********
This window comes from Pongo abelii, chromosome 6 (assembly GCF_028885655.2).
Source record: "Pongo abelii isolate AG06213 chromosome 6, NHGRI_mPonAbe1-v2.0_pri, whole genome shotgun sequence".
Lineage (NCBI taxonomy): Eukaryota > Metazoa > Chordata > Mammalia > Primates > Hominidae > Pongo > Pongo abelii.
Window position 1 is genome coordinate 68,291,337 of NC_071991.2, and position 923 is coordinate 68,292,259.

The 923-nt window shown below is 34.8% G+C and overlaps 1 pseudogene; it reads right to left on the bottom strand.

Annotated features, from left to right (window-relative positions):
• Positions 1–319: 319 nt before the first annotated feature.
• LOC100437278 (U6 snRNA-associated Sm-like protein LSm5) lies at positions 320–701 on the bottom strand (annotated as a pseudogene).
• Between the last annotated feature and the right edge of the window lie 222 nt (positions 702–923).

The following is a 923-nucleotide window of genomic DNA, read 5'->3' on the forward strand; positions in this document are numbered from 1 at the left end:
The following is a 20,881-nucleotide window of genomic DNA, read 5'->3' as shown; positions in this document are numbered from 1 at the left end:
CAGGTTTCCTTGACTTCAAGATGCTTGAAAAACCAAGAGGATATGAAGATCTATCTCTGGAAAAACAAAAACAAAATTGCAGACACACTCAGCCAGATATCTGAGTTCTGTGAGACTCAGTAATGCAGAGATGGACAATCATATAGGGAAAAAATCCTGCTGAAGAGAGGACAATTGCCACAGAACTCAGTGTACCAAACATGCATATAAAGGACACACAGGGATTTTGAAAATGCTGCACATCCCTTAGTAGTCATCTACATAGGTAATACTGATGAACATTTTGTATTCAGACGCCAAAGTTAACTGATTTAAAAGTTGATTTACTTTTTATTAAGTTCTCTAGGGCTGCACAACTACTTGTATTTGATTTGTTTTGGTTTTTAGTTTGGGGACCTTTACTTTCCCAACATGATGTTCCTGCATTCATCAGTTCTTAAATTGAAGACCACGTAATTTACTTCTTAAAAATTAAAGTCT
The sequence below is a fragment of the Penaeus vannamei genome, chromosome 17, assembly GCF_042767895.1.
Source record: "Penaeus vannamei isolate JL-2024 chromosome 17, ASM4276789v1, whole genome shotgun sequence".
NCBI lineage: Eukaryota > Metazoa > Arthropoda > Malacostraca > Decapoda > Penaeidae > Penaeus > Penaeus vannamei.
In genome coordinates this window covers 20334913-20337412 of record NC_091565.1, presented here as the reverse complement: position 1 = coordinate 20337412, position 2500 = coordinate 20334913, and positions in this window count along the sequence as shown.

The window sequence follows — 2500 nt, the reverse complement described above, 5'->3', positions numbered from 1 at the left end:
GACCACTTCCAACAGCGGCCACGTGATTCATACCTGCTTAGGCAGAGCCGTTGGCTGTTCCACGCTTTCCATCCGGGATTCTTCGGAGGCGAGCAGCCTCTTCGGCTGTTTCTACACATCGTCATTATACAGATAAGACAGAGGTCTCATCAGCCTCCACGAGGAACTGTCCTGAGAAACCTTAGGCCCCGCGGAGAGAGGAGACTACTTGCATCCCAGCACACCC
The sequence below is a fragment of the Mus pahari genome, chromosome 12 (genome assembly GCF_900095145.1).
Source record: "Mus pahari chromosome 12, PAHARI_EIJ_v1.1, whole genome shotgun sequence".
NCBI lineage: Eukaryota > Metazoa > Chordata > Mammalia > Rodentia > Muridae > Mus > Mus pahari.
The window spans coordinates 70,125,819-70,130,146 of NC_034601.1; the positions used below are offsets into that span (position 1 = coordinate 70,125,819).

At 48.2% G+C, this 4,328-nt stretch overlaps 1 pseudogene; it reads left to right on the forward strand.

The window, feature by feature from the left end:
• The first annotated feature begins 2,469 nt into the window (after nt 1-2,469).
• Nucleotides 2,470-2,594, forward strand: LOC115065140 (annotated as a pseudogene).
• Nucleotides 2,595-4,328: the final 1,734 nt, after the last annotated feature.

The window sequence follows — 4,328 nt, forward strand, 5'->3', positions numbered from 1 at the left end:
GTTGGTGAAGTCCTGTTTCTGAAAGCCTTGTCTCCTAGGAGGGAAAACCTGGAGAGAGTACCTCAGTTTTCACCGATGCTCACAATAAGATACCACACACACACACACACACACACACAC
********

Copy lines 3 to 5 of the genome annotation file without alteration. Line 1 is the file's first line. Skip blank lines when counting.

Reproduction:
Lineage (NCBI taxonomy): Eukaryota > Metazoa > Chordata > Mammalia > Primates > Hominidae > Pongo > Pongo abelii.
Window position 1 is genome coordinate 68,291,337 of NC_071991.2, and position 923 is coordinate 68,292,259.

The 923-nt window shown below is 34.8% G+C and overlaps 1 pseudogene; it reads right to left on the bottom strand.